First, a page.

Oil and gasoline prices may be soaring at this time, but it will not be all roses for energy producers, as alluded to earlier. High hydrocarbon prices provide a competitive boost for renewables supply, which simultaneously benefit from relatively price inelastic government-sponsored funding. ESG trends and advocates of countering global warming are and will be as dedicated to their causes as before; emboldened by the support of governments, the UN and popular consensus on their side. After all, carbon dioxide levels in the atmosphere are still rising (according to recent statistics from the UN). As such, we are of the view that there will be some populist retribution coming in the direction of Big Oil with or without a war in the Ukraine. 

All the foregoing considered, will eventually lead to lower hydrocarbon prices. With no world shortage of oil and other hydrocarbons, a slowdown in global economic growth will further cool energy demand. Concomitantly, inflation fires will be doused, as well. A technical recession (defined as at least 2 quarters of contracting GDP growth) may ensue as financial conditions continue to tighten in the near-term. But the likelihood of a prolonged, severe recession and grinding bear market for risk assets has been grossly overestimated by investors and the financial news media. Assets dependent on low interest rates remain vulnerable. But several asset classes now offer starting valuations and yields that should lead to attractive longer-term returns.

CASH AND CURRENCIES

Cash levels unchanged

  • Cash and equivalents’ continue to offer a trade-off between acting as a buffer against volatility while simultaneously reducing purchasing power as inflation remains elevated.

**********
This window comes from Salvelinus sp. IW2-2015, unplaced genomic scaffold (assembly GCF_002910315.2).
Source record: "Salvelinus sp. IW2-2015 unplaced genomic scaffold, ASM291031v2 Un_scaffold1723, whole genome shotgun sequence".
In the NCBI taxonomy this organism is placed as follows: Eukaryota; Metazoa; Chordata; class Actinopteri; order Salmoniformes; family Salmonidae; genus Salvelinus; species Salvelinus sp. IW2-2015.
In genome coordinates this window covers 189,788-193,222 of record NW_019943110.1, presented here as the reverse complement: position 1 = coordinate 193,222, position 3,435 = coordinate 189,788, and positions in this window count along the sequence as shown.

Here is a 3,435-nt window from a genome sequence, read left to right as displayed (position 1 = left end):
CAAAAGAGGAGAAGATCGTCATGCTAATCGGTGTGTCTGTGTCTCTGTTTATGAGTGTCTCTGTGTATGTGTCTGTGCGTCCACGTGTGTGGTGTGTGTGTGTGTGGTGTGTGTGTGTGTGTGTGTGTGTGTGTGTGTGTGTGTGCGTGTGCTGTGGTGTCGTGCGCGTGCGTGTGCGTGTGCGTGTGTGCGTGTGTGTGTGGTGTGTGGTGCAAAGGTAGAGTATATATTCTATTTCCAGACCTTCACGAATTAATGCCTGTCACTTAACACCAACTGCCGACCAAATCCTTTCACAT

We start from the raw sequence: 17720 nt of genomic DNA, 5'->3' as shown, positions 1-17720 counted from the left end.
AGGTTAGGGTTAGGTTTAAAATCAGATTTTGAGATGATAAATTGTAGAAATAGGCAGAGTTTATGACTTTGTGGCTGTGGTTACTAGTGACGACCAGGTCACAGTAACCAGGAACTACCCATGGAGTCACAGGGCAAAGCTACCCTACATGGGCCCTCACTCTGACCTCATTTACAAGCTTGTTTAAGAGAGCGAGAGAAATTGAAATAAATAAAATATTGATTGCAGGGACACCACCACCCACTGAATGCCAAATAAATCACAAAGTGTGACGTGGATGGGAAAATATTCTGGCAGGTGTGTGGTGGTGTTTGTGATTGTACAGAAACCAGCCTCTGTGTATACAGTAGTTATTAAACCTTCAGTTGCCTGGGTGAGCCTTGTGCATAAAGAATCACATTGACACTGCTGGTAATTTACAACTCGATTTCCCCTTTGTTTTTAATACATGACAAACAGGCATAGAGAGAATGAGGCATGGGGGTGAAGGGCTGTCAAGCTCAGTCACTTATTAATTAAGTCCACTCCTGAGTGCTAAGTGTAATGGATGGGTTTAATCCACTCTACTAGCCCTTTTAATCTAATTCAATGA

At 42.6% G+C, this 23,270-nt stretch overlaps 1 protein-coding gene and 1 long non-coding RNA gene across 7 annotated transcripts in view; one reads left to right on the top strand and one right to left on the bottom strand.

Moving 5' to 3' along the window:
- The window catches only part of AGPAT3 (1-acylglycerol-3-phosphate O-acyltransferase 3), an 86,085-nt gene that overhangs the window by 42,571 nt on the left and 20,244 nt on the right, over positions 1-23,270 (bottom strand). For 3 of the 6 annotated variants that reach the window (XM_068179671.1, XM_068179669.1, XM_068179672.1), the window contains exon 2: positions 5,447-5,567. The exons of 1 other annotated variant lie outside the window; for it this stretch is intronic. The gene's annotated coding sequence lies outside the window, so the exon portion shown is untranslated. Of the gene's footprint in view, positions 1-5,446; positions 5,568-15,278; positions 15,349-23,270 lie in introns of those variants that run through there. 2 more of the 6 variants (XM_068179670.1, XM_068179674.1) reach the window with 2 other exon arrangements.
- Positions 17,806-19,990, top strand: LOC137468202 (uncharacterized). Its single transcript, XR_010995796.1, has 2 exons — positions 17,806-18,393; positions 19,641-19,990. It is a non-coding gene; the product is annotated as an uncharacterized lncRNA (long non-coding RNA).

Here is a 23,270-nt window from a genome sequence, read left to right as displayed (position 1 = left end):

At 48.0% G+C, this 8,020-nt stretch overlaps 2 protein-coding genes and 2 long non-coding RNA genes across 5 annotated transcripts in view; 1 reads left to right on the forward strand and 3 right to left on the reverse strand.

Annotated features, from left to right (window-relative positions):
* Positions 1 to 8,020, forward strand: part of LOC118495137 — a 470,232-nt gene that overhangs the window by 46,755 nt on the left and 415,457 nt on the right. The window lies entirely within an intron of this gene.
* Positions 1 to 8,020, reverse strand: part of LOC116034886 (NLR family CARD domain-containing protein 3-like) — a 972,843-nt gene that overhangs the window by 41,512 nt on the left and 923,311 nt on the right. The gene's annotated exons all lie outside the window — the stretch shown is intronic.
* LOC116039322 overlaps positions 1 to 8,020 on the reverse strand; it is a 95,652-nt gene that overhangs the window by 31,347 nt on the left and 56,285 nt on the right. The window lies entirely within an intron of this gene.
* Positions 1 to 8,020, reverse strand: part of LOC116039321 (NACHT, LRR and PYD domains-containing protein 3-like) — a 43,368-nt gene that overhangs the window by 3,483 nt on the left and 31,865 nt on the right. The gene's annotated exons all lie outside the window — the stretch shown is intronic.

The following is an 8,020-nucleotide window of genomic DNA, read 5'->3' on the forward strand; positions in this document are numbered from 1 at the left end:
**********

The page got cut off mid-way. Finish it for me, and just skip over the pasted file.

• We have elected to maintain cash near neutral levels this quarter.

Currency risk management in focus

  • Foreign currency volatility has been elevated this year, with widening interest rate differentials at the root of swings in major pairs.  
  • From a risk management perspective, it is prudent to cling close to shore during such periods, especially as the loonie has tailwinds from a relatively hawkish Bank of Canada and high energy prices.
  • We have maintained partial hedges on US and European currency exposures in client portfolios this quarter.

    GLOBAL EQUITIES

    Decreasing equity overweight

    • We remain constructive on global equities which offer a decent inflation hedge and have had much of the froth drained out of their valuations amidst the challenging environment year-to-date.

    • Conversely, we see risk emanating from tightening liquidity conditions and forward earnings expectations which have not fully adjusted to the shifting economic circumstances.

    • Equity positioning remains overweight, but we have modestly decreased exposure this quarter.